Aleteia

The medieval Church ordered a truce during Advent

TRUCE OF GOD
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The Peace of God and the Truce of God might not have succeeded, but they transformed European society.

In the Middles Ages, Advent took on a special meaning as a time awaiting the Prince of Peace.

Beginning in the 10th century, a peace movement with names such as the “Peace of God” and the “Truce of God” was designed to abolish violence and private warfare and guarantee protection to pilgrims and travelers, according to the Encyclopaedia Britannica.

The Peace of God was first declared in 989 at a council held at Charroux, France, the encyclopedia says. The agreement “prohibited men from entering churches by force or plundering them, forbade the usurpation of a peasant’s property, and upheld the rights of noncombatants.”

The Truce of God appeared somewhat later, around the year 1027, as an addition to the Peace of God. It “provided for periodic armistices between feuding parties, suspending private wars from Wednesday night to Monday morning in remembrance of Christ’s sufferings. Bishops gathered the members of their dioceses together, commanded them to pledge an oath to keep the peace, and imposed spiritual penalties on those who refused.”

Peace was required throughout Advent, the season of Lent, and from the beginning of the Rogation days until eight days after Pentecost, according to William Ward Watkin, in a paper published in 1942.

After the failure of the last Carolingian rulers to keep order in West Frankland, and the accession of Hugh Capet, founder of a new dynasty in 987, independent warlords began appearing. Peace assemblies were one way to deal with the disorder.

“Typically, these councils were held in large open fields around exceptional gatherings of saints’ relics, brought from the surrounding regions. Each relic brought with it a throng of faithful,” according to Boston University history professor Richard Landes. “In the presence of the large crowds of commoners attracted by these relics, the elders of the council (dukes, counts, bishops, abbots) would proclaim Peace legislation designed to protect civilians (unarmed churchmen, peasants, merchants, pilgrims) and control the behavior of warriors. Often the warriors would swear an oath on the relics in the presence of all assembled.”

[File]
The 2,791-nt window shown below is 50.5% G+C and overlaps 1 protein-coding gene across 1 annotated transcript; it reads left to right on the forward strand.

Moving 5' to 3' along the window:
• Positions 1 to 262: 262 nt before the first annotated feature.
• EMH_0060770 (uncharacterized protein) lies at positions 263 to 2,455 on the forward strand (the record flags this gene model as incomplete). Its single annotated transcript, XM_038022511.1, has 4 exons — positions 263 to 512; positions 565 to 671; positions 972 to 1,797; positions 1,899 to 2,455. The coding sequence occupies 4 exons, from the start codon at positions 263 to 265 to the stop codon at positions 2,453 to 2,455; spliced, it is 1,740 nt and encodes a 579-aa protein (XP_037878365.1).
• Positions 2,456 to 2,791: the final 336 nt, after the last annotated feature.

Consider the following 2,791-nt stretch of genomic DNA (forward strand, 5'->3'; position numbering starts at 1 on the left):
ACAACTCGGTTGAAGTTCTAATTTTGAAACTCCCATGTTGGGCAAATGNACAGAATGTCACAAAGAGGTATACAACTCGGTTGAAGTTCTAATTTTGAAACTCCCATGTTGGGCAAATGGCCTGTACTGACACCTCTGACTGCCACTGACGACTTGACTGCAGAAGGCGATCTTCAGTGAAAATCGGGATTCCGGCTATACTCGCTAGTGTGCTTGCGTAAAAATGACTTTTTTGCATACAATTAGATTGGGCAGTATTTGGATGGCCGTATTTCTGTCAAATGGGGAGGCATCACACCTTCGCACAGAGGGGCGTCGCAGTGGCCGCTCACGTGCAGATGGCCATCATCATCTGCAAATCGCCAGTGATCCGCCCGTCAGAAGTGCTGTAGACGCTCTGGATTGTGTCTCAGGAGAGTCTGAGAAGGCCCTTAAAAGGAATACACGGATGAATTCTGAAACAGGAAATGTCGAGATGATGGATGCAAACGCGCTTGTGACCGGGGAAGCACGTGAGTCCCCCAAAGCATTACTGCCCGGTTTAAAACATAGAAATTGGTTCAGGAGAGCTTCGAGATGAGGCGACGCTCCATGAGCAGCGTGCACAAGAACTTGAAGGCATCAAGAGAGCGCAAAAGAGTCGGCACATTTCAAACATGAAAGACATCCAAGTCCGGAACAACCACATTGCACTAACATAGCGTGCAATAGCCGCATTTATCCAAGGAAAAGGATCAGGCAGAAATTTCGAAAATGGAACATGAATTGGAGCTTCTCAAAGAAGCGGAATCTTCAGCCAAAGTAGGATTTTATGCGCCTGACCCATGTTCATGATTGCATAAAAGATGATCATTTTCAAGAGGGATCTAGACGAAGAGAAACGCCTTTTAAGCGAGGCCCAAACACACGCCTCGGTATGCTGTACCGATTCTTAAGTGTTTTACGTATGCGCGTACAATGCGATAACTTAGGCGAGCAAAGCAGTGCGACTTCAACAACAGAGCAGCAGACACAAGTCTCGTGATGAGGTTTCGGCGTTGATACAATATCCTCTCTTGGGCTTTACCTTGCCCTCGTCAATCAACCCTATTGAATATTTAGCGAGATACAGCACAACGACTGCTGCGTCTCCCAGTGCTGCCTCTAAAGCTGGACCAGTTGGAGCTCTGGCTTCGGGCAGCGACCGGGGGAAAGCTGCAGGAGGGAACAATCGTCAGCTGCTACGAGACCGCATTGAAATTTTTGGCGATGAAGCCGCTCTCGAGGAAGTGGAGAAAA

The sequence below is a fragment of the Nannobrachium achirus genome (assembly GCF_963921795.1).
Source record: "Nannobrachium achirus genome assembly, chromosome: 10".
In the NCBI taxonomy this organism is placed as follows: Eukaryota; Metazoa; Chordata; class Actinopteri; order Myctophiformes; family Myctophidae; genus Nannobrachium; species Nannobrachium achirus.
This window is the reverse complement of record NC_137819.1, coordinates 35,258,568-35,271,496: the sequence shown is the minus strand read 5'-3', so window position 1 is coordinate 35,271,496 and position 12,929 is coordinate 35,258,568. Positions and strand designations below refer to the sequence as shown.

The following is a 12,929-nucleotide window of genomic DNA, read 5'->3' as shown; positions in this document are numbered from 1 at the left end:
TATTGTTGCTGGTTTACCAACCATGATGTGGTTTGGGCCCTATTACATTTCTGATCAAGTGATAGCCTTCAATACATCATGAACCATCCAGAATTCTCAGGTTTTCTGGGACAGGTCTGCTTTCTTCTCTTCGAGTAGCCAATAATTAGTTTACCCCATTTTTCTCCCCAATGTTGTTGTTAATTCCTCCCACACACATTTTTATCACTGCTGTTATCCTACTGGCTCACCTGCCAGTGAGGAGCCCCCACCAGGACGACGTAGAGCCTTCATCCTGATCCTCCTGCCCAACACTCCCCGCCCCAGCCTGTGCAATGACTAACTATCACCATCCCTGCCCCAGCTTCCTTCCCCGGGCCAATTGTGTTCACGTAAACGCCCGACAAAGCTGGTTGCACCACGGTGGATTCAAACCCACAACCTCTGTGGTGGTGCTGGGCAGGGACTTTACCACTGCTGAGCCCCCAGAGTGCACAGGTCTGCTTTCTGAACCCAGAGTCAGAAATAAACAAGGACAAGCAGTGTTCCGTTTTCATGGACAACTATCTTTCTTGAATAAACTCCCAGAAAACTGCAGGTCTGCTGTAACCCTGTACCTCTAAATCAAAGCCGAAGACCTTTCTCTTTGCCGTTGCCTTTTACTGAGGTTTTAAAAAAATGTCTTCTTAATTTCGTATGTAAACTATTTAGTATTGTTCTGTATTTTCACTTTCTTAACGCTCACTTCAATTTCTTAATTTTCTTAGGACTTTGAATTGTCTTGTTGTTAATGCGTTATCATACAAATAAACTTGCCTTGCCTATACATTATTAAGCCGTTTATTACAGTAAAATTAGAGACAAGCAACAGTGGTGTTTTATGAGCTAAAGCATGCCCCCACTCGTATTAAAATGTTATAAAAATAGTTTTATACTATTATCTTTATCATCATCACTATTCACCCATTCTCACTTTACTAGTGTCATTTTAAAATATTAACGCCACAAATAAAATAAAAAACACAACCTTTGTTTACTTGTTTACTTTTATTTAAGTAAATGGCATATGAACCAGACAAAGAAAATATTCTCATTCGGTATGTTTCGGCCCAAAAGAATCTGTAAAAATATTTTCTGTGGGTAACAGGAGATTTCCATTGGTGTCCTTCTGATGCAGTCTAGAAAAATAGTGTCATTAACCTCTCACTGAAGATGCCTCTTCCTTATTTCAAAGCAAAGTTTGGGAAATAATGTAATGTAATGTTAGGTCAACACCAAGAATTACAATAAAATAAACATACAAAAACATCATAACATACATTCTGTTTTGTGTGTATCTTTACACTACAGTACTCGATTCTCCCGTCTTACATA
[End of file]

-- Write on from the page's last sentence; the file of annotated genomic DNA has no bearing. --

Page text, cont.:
Though the Peace of God and Truce of God survived in some form until at least the 13th century, they were not too effective.

“Traditionally, historians have dismissed the Peace of God as an interesting failure, a movement which only briefly occupied an important place on the historical stage,” Landes writes. “In trying to control warfare without the use of physical coercion it rapidly foundered on the rocks of a violent feudal reality.”

Landes points out that the lack of a coercive power to enforce the peace “may have been precisely what made the Peace of God so influential.”

For without recourse to force, it had to depend on more fundamental cultural activity: building a wide and powerful social consensus, developing courts of mediation, educating a lay populace, high and low, to internalize peaceful values. In this sense, the Peace movement laid the groundwork for later developments:

  • it awakened the populace, both rural and urban, to the possibilities of self-organization; producing a wide range of “textual communities” or laboratories of social experimentation structured around a text (law).
  • it helped to “Christianize” the nobility, encouraging the development of chivalry
  • it gave enormous authority to the Church, which, having mediated the Peace, became a major “player” in the political and social organization of lay society
  • and it opened up an often fervent, if occasionally tragic, dialogue between cleric and layman on the true meaning of Christianity.
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